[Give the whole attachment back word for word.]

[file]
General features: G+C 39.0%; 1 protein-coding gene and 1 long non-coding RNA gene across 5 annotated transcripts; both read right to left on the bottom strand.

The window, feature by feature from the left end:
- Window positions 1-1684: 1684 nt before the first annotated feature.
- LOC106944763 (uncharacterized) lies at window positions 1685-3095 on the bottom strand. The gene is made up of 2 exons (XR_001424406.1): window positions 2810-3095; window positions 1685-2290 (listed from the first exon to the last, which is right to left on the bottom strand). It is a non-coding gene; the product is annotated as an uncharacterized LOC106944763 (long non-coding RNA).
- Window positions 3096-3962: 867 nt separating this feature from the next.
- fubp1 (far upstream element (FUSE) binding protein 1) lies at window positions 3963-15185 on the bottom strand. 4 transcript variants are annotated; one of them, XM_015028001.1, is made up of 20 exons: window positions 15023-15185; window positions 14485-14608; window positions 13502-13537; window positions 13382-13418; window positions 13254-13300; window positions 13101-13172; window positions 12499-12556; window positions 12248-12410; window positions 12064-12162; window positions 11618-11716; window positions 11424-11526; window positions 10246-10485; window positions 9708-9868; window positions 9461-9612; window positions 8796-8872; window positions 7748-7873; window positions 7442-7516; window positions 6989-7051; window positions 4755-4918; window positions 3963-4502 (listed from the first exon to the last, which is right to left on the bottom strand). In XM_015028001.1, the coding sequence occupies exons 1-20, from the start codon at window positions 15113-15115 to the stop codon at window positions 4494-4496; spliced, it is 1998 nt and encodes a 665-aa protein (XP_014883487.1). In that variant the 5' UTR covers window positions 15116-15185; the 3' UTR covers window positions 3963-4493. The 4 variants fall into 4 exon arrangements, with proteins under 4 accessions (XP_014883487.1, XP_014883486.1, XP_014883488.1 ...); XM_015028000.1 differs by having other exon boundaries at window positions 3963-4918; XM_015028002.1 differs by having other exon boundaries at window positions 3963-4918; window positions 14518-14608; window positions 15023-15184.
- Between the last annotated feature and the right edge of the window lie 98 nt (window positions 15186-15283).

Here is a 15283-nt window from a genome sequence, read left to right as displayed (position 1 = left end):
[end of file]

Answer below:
General features: G+C 39.0%; 1 protein-coding gene and 1 long non-coding RNA gene across 5 annotated transcripts; both read right to left on the bottom strand.

The window, feature by feature from the left end:
- Window positions 1-1684: 1684 nt before the first annotated feature.
- LOC106944763 (uncharacterized) lies at window positions 1685-3095 on the bottom strand. The gene is made up of 2 exons (XR_001424406.1): window positions 2810-3095; window positions 1685-2290 (listed from the first exon to the last, which is right to left on the bottom strand). It is a non-coding gene; the product is annotated as an uncharacterized LOC106944763 (long non-coding RNA).
- Window positions 3096-3962: 867 nt separating this feature from the next.
- fubp1 (far upstream element (FUSE) binding protein 1) lies at window positions 3963-15185 on the bottom strand. 4 transcript variants are annotated; one of them, XM_015028001.1, is made up of 20 exons: window positions 15023-15185; window positions 14485-14608; window positions 13502-13537; window positions 13382-13418; window positions 13254-13300; window positions 13101-13172; window positions 12499-12556; window positions 12248-12410; window positions 12064-12162; window positions 11618-11716; window positions 11424-11526; window positions 10246-10485; window positions 9708-9868; window positions 9461-9612; window positions 8796-8872; window positions 7748-7873; window positions 7442-7516; window positions 6989-7051; window positions 4755-4918; window positions 3963-4502 (listed from the first exon to the last, which is right to left on the bottom strand). In XM_015028001.1, the coding sequence occupies exons 1-20, from the start codon at window positions 15113-15115 to the stop codon at window positions 4494-4496; spliced, it is 1998 nt and encodes a 665-aa protein (XP_014883487.1). In that variant the 5' UTR covers window positions 15116-15185; the 3' UTR covers window positions 3963-4493. The 4 variants fall into 4 exon arrangements, with proteins under 4 accessions (XP_014883487.1, XP_014883486.1, XP_014883488.1 ...); XM_015028000.1 differs by having other exon boundaries at window positions 3963-4918; XM_015028002.1 differs by having other exon boundaries at window positions 3963-4918; window positions 14518-14608; window positions 15023-15184.
- Between the last annotated feature and the right edge of the window lie 98 nt (window positions 15186-15283).

Here is a 15283-nt window from a genome sequence, read left to right as displayed (position 1 = left end):